Bonnard: quilted!

All those thousands of stitches… Tis done 🙂

For hand quilting, it hasn’t taken too long, nor has it totally destroyed my fingers. But I am very glad to get my dining table back! The really nice thing about hand quilting (well, apart from the texture, that is) is that there’s no going back to bury the ends and tidy everything up, you tidy and bury as you go.

Still to do is trimming it out; making the label (the transfer sheet is printed, I just have to iron it onto fabric); cutting and stitching together the binding strip; and finally, stitching on the binding and hand hemming it all down.

Sorry the picture’s a bit dark and dull. It’s rather gloomy and pouring with rain outside, so I’m making do with dull daylight and artificial lights. No complaints here, though, it’ a good bit cooler too, at only 26°C/79°F

Fingers crossed we have some sunny weather when I have the finish to show you!

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Invisible work

I’m sorry about the radio silence just recently.

Suffice to say that there have been family conferences, try to co-ordinate the ongoing care of my 95 year old father across four countries and two hemispheres. I have had my own issues; I’m currently sporting a fetching black neoprene knee brace with side stiffening on my left leg while they decide if my torn cartilage needs physiotherapy or an arthroscopy to repair or remove it. At times like these I wish my house didn’t have stairs… It’s been going on for a while, as I did it on the outward leg of our recent holiday without realising what I’d done. The only good part has been that I get to look at the MRI images, which I really enjoy – I’d have been a doctor in another life, maybe.

I have been hand-quilting Bonnard, which I won’t show again till I reach the end in 7 rows’ time. And I’ve been doing what I consider one of the most boring aspects of QAYG: cutting batting. Cutting 14 inch square after 14 inch square of batting is necessary, but really exceptionally dull. I enjoy cutting fabrics: the mental planning and placing of the colours, the patterns and designs, the little stacks building up.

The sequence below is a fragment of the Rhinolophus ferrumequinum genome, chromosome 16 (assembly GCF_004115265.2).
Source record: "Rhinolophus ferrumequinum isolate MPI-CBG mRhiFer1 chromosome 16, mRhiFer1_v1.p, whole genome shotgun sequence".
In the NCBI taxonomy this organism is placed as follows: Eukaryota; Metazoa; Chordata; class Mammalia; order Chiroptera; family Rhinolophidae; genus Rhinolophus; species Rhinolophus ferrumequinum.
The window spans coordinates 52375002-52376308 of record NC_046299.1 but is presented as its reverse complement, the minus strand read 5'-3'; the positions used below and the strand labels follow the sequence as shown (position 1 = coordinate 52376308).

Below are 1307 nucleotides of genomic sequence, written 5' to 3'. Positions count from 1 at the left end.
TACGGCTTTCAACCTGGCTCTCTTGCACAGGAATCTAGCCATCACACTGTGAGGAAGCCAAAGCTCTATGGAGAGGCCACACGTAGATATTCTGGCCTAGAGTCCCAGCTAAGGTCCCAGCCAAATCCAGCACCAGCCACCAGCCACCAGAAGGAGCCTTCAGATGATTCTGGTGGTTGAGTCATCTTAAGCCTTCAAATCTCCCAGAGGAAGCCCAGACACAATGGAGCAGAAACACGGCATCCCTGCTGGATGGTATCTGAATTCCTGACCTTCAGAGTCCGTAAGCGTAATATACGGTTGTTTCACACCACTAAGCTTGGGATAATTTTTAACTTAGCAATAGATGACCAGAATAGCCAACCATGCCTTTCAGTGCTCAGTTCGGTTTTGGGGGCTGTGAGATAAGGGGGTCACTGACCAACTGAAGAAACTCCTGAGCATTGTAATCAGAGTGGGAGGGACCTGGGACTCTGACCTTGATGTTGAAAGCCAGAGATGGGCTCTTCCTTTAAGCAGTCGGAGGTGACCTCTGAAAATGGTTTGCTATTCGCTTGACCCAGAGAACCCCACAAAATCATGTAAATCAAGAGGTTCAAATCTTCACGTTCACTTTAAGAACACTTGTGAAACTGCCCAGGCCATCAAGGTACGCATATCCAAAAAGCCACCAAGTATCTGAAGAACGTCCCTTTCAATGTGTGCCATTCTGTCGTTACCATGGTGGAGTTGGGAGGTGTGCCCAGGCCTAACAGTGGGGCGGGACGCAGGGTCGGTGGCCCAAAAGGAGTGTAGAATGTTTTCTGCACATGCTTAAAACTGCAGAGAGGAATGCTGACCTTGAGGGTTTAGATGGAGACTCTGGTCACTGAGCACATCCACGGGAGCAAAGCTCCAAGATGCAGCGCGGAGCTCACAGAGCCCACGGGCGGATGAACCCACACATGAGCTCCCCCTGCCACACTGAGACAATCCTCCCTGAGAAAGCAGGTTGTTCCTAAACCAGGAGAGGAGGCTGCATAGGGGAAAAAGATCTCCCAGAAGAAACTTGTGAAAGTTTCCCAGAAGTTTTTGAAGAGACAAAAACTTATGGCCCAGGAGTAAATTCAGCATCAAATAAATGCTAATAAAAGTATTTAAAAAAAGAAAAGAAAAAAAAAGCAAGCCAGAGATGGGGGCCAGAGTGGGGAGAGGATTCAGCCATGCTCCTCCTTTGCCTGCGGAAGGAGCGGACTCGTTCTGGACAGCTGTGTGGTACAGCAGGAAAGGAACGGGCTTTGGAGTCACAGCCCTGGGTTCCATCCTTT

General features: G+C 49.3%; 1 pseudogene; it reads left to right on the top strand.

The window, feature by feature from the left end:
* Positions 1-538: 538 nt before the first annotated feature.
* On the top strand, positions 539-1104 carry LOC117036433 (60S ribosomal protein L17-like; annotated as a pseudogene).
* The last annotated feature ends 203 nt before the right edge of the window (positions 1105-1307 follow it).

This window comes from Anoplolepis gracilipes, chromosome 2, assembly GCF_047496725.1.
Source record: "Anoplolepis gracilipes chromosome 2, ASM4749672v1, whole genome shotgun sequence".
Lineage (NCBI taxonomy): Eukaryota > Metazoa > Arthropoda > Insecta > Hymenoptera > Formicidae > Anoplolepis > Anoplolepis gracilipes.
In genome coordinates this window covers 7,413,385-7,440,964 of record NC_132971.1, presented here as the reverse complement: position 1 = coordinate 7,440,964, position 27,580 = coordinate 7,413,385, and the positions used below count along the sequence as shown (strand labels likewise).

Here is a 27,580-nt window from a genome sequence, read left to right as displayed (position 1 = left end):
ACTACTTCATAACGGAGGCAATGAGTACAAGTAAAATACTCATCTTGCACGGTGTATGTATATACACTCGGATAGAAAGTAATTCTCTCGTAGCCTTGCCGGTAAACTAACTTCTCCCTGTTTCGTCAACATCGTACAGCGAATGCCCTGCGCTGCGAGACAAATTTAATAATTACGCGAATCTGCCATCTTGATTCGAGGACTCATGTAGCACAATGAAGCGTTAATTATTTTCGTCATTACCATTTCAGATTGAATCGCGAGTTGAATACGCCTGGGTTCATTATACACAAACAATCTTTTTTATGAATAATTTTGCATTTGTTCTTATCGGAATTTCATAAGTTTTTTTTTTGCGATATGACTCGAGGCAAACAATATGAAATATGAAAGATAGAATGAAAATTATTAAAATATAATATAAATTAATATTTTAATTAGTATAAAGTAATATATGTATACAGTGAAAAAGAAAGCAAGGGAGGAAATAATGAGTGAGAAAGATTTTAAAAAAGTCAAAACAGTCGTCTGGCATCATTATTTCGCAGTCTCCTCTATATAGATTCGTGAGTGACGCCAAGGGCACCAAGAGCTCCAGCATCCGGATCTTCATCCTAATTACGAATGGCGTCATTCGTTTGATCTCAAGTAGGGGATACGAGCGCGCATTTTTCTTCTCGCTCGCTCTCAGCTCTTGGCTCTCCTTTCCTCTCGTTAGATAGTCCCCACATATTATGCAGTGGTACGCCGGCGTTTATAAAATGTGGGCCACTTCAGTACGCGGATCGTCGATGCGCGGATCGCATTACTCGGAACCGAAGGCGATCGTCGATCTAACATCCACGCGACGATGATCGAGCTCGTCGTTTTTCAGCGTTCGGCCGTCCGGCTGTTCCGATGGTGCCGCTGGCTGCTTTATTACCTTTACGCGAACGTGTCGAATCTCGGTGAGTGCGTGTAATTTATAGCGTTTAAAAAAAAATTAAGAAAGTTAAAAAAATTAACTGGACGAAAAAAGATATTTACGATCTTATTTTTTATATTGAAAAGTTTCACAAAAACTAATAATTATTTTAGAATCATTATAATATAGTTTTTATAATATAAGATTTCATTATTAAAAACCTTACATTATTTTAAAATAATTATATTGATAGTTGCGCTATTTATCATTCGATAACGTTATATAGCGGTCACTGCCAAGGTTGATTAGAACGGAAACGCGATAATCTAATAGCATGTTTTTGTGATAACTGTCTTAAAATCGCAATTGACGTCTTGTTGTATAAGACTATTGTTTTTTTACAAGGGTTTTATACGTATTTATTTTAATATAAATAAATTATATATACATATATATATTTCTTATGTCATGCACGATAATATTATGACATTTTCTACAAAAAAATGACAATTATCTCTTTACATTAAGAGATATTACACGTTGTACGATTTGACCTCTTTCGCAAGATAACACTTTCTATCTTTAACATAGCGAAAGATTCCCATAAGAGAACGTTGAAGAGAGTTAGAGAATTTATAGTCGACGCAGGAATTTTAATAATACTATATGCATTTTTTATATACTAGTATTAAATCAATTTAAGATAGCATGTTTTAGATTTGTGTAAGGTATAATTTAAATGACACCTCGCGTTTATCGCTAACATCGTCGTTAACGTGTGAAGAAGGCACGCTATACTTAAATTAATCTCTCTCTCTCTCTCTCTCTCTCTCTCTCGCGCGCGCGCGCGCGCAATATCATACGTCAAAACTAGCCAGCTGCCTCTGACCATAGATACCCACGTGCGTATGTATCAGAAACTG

I like that. But batting is all the same; it’s annoyingly fluffy and fibres get caught in your cutting mat so you have to stop and get rid of them. It’s all the same colour. Worst of all, it forms no part of the personality of the quilt, it’s invisible.

Anyway, I now have 5 tidy stacks of batting squares, ready for sandwiching the remaining rows of ST&D. All the front blocks are ready, all the backing squares are cut and laid out. It’s just a question of more production line work: starching, pressing, spraying, smoothing. In order to prevent screaming boredom, I’ll do a row at a time.

Batting… it’s not exactly photogenic, either, is it?

Bonnard quilting: 8 lines to go

I reckon a week, or maybe less, will see the quilting done.

In case you thought I hadn’t been at work on Bonnard, plugging away in the background… It has been a bit of a marathon, and got interrupted by other projects, embroidery, crochet, holidays, etc, so I’m really quite pleased at the progress I’ve made.

I offered my sister a choice between the rusty red and a dark green I’d used on the front for the binding.

Right now, where she lives is covered in snow and frost, and it’s bitterly cold. She made the decision to go with the red, because it felt warmer and more cosy. That’s the colour I’d have chosen myself – although it’s boiling hot here – as it will disappear on the back, but create a lovely narrow ‘ping’ of colour around the pale edges of the front.

The next row is marked up. Back to Bonnard, and my needle.

Bonnard quilting: halfway

We’re getting there.

This clamshell quilting design creates a lovely texture under the hand and looks really good when it catches the light. I’m glad I finally listened to the quilt.

I was worried red quilting thread would stand out too much on the front, but as you can see, it works really well, and disappears on the back.